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NEWS
  »  Canada Accused of Failing to Prevent Overseas Mining Abuses
     The Canadian government is failing either to investigate or to hold the country?s massive extractives sector accountable for rights abuses committed in Latin American countries, according to petitioners who testified here Tuesday before an international tribunal. The Inter-American Commission on Human Rights (IACHR) also heard concerns that the Canadian government is not making the country?s […]
  »  Crisis Fuelled Resurgence of Horse-Drawn Carriages in Cuba
     Up and down the streets of towns and cities in Cuba go horse-drawn carriages with black leather tops and large back wheels, alongside more simple carts, operating as public transportation. This ancient means of transportation can be seen throughout this country, in urban, suburban and rural areas, where motor vehicles are expensive and there are […]
  »  OPINION: Rousseff Re-elected President ? What Lies Ahead for Brazil?
     In this column, Fernando Cardim de Carvalho, economist and professor at the Federal University of Río de Janeiro, looks at the challenges facing re-elected Brazilian president Dilma Rousseff and argues that in the economic sphere she must find a way out of the trap that Brazil has faced since control of inflation was achieved twenty years ago.
  »  St. Vincent Takes to Heart Hard Lessons on Climate Change
     Glenda Williams has lived in the Pastures community in eastern St. Vincent all her life. She’s seen the area flooded by storms on multiple occasions. But the last two times, it was more ?severe and frightening? than anything she had witnessed before. ?The last time the river came down it reached on the ball ground […]
  »  Panama Regulators Could Slow U.S. Approval of GM Salmon
     Officials in Panama have fined the local facility of a U.S. biotechnology company for a series of permitting and regulatory failures around a pioneering attempt to create genetically modified salmon. The experiments are being carried out by researchers for AquaBounty Technologies, which currently has an application with the U.S. government to sell genetically modified (GM) […]
  »  Guatemalan Officers Face Sexual Slavery Charges in Historic Trial
     Luz Méndez Gutiérrez is the co-author of the book Mujeres q?eqchís: violencia sexual y lucha por la justicia (ECAP-IDRC) (forthcoming). She is a member of the Board of Directors of the National Union of Guatemalan Women (Unión Nacional de Mujeres Guatemaltecas ? UNAMG).
  »  ?Yeil? ? The New Energy Buzzword in Argentina
     In Argentina they call it ?yeil?, the hispanicised version of ?shale?. But while these unconventional gas and oil reserves are seen by many as offering a means to development and a route towards energy self-sufficiency, others believe the term should fall into disuse because the global trend is towards clean, renewable sources of energy. Wearing […]
  »  Put People Not ?Empire of Capital? at Heart of Development
     President Rafael Correa Delgado of Ecuador does not mince words when it comes to development. ?Neoliberal policies based on so-called competitiveness, efficiency and the labour flexibility framework have helped the empire of capital to prosper at the cost of human labour,? he told a crowded auditorium at the 15th Raul Prebitsch Lecture. The Raul Prebitsch […]
  »  OPINION: Contras and Drugs, Three Decades Later
     Carmelo Ruiz-Marrero is a Puerto Rican journalist.
  »  Añelo, from Forgotten Town to Capital of Argentina?s Shale Fuel Boom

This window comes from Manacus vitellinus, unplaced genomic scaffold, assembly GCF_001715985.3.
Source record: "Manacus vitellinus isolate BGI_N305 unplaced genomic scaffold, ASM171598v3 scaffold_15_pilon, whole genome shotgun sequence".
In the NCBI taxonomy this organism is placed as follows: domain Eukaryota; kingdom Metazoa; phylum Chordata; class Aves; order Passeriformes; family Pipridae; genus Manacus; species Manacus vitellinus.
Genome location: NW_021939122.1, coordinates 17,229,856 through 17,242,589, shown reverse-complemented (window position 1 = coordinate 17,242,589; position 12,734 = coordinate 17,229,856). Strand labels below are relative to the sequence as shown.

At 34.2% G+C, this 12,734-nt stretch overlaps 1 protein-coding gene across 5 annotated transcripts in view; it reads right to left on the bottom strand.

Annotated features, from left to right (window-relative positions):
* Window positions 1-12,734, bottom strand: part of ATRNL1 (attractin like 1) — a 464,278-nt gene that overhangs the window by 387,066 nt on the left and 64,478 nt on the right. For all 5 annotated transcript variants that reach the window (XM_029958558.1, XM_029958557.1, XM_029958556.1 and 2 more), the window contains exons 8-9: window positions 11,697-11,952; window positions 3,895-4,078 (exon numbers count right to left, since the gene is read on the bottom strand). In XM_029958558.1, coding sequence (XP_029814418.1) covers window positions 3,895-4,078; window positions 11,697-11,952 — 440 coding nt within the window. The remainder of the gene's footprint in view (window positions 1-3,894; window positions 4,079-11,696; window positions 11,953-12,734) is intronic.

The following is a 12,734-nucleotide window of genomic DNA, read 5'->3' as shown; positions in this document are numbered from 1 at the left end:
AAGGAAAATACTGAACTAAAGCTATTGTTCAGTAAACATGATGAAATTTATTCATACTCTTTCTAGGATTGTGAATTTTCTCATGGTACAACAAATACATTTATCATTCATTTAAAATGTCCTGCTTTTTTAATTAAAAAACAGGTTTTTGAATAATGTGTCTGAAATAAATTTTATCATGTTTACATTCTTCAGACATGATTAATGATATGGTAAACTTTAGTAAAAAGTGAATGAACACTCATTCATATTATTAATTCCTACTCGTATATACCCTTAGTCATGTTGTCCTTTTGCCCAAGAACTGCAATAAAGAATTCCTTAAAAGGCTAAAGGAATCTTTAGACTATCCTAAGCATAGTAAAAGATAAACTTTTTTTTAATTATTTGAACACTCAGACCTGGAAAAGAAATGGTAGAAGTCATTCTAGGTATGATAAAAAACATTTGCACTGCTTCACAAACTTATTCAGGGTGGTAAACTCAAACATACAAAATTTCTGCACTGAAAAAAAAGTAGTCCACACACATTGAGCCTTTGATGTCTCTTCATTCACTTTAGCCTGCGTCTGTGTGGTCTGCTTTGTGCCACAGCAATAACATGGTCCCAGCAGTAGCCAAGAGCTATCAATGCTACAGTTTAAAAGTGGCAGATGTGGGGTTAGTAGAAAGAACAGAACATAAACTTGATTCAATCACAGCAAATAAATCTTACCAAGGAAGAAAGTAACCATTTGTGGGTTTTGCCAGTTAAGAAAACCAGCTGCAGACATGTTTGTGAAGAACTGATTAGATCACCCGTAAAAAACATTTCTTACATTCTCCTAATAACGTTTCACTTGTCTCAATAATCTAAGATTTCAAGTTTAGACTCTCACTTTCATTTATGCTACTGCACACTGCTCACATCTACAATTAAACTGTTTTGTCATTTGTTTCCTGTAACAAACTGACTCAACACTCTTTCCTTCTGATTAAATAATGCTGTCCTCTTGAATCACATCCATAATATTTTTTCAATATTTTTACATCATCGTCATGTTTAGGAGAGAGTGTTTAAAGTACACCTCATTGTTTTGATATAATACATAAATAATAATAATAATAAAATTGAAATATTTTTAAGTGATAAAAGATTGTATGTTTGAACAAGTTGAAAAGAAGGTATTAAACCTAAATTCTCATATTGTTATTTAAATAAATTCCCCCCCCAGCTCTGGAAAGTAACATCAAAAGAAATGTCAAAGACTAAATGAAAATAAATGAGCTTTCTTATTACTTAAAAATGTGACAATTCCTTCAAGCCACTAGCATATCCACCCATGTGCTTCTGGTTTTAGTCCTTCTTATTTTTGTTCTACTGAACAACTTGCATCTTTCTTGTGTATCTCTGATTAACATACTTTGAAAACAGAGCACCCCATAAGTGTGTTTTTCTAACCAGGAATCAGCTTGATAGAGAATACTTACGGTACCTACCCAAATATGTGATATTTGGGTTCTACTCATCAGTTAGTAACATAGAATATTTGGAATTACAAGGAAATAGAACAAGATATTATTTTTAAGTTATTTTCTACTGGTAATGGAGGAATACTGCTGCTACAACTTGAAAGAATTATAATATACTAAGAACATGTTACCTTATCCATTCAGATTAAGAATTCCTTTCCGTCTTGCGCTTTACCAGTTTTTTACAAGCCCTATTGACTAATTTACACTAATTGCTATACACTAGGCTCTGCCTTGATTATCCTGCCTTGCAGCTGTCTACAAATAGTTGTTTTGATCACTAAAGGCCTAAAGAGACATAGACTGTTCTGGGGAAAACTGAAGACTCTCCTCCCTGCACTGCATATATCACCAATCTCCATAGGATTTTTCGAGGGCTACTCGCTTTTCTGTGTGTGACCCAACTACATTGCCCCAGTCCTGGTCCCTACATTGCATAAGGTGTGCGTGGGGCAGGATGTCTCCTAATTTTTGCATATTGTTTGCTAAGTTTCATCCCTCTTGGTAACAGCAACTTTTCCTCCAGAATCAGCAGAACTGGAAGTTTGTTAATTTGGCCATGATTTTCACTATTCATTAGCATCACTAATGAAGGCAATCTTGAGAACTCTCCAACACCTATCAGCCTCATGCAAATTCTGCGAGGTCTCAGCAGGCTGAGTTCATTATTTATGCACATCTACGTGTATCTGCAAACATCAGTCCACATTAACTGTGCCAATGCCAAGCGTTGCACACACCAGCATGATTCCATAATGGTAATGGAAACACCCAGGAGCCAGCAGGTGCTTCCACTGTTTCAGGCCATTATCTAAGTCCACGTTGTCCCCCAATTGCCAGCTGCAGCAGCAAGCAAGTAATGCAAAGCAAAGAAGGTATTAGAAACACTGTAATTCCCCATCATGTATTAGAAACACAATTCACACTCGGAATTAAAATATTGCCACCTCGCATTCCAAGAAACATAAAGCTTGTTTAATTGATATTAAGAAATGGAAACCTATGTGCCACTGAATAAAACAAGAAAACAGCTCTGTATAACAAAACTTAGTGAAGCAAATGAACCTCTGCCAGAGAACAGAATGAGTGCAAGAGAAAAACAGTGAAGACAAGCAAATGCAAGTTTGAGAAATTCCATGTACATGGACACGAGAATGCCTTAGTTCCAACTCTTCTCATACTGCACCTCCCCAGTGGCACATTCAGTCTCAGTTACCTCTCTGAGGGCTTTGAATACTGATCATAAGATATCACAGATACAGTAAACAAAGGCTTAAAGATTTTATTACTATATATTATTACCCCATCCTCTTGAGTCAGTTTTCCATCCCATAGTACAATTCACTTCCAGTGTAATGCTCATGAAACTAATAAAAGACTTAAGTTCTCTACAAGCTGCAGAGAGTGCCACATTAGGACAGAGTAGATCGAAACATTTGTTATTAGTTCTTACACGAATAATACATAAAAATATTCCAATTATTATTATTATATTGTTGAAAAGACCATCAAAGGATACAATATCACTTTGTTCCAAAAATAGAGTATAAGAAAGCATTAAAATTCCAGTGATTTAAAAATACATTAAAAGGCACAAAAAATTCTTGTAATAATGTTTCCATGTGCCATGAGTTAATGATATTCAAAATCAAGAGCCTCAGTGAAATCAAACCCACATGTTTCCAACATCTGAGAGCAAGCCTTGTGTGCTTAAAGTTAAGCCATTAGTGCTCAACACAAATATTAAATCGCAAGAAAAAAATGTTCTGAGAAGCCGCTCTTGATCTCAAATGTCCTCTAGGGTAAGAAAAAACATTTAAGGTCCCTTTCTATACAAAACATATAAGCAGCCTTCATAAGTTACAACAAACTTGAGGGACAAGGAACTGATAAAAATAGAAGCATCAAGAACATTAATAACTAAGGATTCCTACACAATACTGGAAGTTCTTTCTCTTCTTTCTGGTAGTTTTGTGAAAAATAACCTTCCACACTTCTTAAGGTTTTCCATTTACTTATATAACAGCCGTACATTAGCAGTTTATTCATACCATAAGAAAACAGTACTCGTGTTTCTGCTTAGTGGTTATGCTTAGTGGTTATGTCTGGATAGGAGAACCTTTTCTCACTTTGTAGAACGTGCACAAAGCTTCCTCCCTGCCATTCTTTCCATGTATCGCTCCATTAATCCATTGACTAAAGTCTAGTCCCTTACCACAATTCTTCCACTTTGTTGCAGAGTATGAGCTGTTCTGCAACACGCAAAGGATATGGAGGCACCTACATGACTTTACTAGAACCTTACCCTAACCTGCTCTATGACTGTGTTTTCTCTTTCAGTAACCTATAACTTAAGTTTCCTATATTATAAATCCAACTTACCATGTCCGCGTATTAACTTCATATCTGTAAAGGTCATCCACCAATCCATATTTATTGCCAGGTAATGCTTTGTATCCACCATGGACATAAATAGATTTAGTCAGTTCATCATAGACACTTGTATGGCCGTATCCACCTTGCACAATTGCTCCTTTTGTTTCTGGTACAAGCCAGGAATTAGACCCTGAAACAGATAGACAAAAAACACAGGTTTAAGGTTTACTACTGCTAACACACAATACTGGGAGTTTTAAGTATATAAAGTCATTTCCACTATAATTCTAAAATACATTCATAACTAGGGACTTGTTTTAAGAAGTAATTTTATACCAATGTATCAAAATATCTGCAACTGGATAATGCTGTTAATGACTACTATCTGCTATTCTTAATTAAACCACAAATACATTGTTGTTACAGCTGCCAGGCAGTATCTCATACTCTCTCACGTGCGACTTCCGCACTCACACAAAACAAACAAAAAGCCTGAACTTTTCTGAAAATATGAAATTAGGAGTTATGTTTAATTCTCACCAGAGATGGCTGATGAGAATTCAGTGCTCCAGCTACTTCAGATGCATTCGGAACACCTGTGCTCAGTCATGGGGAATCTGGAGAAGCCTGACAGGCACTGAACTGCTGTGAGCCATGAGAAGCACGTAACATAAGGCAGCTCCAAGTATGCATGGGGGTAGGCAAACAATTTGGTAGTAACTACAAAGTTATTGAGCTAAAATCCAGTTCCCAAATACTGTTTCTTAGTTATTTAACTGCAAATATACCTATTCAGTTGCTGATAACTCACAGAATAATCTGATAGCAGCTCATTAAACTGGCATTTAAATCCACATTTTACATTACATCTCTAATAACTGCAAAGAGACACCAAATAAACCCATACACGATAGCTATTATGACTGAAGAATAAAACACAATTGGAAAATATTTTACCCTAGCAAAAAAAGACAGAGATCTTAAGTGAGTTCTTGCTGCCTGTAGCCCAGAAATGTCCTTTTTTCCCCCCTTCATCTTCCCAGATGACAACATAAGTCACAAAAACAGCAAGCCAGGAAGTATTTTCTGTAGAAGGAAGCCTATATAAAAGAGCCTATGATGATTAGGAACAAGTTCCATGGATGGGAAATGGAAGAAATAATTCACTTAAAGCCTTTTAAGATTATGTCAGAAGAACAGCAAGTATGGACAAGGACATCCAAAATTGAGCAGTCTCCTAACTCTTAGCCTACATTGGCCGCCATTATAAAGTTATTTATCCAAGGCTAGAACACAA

This small town in southern Argentina is nearly a century old, but the unconventional fossil fuel boom is forcing it to basically start over, from scratch. The wave of outsiders drawn by the shale fuel fever has pushed the town to its limits, while the plan to turn it into a ?sustainable city of the […]
  »  Panama?s Indigenous People Want to Harness the Riches of Their Forests
     For indigenous people in Panama, the rainforest where they live is not only their habitat but also their spiritual home, and their link to nature and their ancestors. The forest holds part of their essence and their identity. ?Forests are valuable to us because they bring us benefits, but not just oxygen,? Emberá chief Cándido […]
  »  Protecting Biodiversity in Costa Rica?s Thermal Convection Dome in the Pacific
     The vast habitat known as the Costa Rican Thermal Convection Dome in the eastern Pacific Ocean will finally become a protected zone, over 50 years after it was first identified as one of the planet?s most biodiversity-rich marine areas. At the 12th meeting of the Conference of the Parties to the Convention on Biological Diversity […]
  »  Belize Fights to Save a Crucial Barrier Reef
     Home to the second longest barrier reef in the world and the largest in the Western Hemisphere, which provides jobs in fishing, tourism and other industries which feed the lifeblood of the economy, Belize has long been acutely aware of the need to protect its marine resources from both human and natural activities. However, there […]
  »  Mexico?s Cocktail of Political and Narco-Violence and Poverty
     The images filled the front pages of Mexico?s newspapers: 61 half-dressed state policemen kneeling, with their hands tied, in the main square of the town of Tepatepec in the central state of Hidalgo, while local residents threatened to burn them alive. It was Feb. 19, 2000. The reason the townspeople were furious was the police […]
  »  Bamboo Could Be a Savior for Climate Change, Biodiversity
     Bamboo Avenue is a two-and-a-half mile stretch of road in Jamaica?s St. Elizabeth parish. It is lined with giant bamboo plants which tower above the road and cross in the middle to form a shady tunnel. The avenue was established in the 17th century by the owners of the Holland Estate to provide shade for […]
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